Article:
Everyone I talk to, every story I hear involves those words. "You need to go and turn on the TV."

We went downstairs and stood, gaping, at the television. We couldn't even cry. We were too shocked. I think the first tower fell while we were watching and that must have sparked MacGvyer to move. He bolted upstairs, threw on his BDUs, grabbed his overnight bag and some food, kissed me goodbye, and left. Still, there were no tears. I didn't know if I would see him again. In my mind, he would deploy. I don't know where I thought he was going or what I expected him to be doing but I did not expect him to come home. Mentally I was trying to steel myself to have this baby alone. And I was ok with that. Hell, after thinking about what the people in New York, DC, and Pennsylvania were going through, having a baby on my own was nothing compared to that.

Still, there were no tears.

I went to school. It was chaos and sadness all at the same time. We didn't get anything done that day (or for a few days after). We all sat and watched TV. And talked. And worried. And prayed. Yes, we prayed in a public school. Seemed like the thing to do at the time.

But still, no tears.

And then I came home. And I sat down and watched TV. And I saw this...

And, for some reason, that image stuck with me. Moreso than any other image I saw that day or any other day. I had read about Father Mychal Judge a while back. I knew who he was. I remember reading about how he tended to the families of the victims of TWA flight 800 when it crashed off Long Island and thinking what an incredible man he was.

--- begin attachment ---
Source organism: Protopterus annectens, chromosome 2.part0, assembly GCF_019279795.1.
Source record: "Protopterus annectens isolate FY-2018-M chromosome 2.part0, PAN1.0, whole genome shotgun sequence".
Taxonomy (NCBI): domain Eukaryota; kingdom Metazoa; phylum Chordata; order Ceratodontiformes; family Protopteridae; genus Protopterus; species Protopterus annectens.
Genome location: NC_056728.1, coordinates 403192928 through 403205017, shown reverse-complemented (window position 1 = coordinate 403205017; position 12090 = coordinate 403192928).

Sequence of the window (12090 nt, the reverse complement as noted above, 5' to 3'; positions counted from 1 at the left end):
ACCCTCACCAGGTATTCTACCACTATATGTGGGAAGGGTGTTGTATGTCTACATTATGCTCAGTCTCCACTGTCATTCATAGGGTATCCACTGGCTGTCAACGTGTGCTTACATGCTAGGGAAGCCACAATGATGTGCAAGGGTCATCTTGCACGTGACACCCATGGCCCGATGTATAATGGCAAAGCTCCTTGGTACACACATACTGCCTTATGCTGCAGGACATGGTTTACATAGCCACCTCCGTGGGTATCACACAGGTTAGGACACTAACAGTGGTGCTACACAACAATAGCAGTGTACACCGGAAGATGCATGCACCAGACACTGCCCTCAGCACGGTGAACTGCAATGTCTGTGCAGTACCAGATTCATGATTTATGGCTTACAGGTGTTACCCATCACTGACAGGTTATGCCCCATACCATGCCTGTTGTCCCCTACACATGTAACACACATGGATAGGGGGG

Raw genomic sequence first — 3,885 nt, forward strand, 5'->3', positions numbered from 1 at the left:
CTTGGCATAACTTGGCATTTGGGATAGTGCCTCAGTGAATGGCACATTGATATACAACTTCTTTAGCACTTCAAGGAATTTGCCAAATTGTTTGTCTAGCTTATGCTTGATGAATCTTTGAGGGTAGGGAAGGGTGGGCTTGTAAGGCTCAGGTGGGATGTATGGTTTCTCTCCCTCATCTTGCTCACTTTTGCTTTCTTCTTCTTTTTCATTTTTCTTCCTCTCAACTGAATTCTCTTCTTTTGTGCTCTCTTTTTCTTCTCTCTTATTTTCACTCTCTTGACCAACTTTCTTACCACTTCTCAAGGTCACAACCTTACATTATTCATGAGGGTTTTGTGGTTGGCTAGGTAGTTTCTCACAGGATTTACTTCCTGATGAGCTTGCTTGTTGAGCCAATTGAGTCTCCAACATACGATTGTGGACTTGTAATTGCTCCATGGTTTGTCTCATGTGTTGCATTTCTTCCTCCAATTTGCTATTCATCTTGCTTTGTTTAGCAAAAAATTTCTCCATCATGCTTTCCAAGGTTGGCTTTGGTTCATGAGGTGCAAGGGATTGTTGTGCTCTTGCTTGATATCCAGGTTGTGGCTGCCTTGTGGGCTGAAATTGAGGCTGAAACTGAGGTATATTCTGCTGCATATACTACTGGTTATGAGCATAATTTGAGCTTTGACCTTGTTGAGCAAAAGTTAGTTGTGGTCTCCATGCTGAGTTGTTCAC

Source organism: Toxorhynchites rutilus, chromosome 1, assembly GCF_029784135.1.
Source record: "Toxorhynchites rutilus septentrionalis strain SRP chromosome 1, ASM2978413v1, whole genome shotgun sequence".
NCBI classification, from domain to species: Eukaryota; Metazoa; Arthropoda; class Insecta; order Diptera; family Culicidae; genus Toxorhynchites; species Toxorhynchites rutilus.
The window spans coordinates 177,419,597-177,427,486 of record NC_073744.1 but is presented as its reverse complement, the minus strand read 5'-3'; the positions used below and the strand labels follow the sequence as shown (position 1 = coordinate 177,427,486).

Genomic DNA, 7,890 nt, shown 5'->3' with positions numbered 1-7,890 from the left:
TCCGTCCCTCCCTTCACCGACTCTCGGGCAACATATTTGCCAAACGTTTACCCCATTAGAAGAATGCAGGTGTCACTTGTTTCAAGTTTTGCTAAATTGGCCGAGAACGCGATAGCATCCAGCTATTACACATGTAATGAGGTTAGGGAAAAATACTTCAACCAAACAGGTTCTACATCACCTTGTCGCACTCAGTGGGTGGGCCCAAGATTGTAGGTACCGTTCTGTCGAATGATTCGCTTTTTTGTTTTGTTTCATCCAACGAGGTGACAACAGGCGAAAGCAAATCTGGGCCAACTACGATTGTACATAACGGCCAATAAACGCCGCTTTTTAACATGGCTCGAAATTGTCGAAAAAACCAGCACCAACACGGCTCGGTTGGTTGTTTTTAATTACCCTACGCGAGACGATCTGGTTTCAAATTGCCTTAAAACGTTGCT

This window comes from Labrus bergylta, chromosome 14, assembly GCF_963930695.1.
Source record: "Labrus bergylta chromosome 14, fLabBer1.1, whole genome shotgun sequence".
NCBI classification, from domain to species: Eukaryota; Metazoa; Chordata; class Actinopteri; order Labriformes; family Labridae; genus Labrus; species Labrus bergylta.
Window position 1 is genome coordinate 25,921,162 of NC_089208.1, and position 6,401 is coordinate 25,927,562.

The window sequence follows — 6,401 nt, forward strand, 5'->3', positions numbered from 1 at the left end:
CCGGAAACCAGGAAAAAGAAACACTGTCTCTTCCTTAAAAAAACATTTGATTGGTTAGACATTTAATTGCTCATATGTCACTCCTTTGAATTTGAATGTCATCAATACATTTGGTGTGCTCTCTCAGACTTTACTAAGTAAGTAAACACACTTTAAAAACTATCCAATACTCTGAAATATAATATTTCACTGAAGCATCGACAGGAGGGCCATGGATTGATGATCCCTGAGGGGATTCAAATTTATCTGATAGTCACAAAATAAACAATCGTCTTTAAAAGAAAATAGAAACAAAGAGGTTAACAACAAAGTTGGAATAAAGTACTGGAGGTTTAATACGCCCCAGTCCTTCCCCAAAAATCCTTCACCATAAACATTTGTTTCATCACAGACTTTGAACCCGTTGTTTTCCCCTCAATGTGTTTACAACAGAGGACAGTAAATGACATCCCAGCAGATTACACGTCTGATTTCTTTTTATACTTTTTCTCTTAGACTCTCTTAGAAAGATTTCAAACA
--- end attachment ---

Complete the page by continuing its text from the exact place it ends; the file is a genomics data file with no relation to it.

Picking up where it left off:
When I realized who it was that they were carrying out of the rubble, my heart broke.

And I cried.


Father Mike was so many things to so many people. A Catholic priest. A recovering alcoholic. A gay man. A friend to the firefighting community and a pillar of the community. Larger than life.

His funeral was reported to have the makings of one hell of a good joke. A priest, a lawyer, and an Irishman walk into a bar . . . Who else could have brought together a room full of people from every spectrum of life?

But his LIFE was so much more than how he died. His work as a priest and as a friend touched thousands of lives. He firmly believed in the concept of Alcoholics Anonymous, calling it "America's greatest contribution to spirituality." The day he died marked his 23rd year of sobriety. He believed that the creators of AA did more for humanity than even Mother Teresa.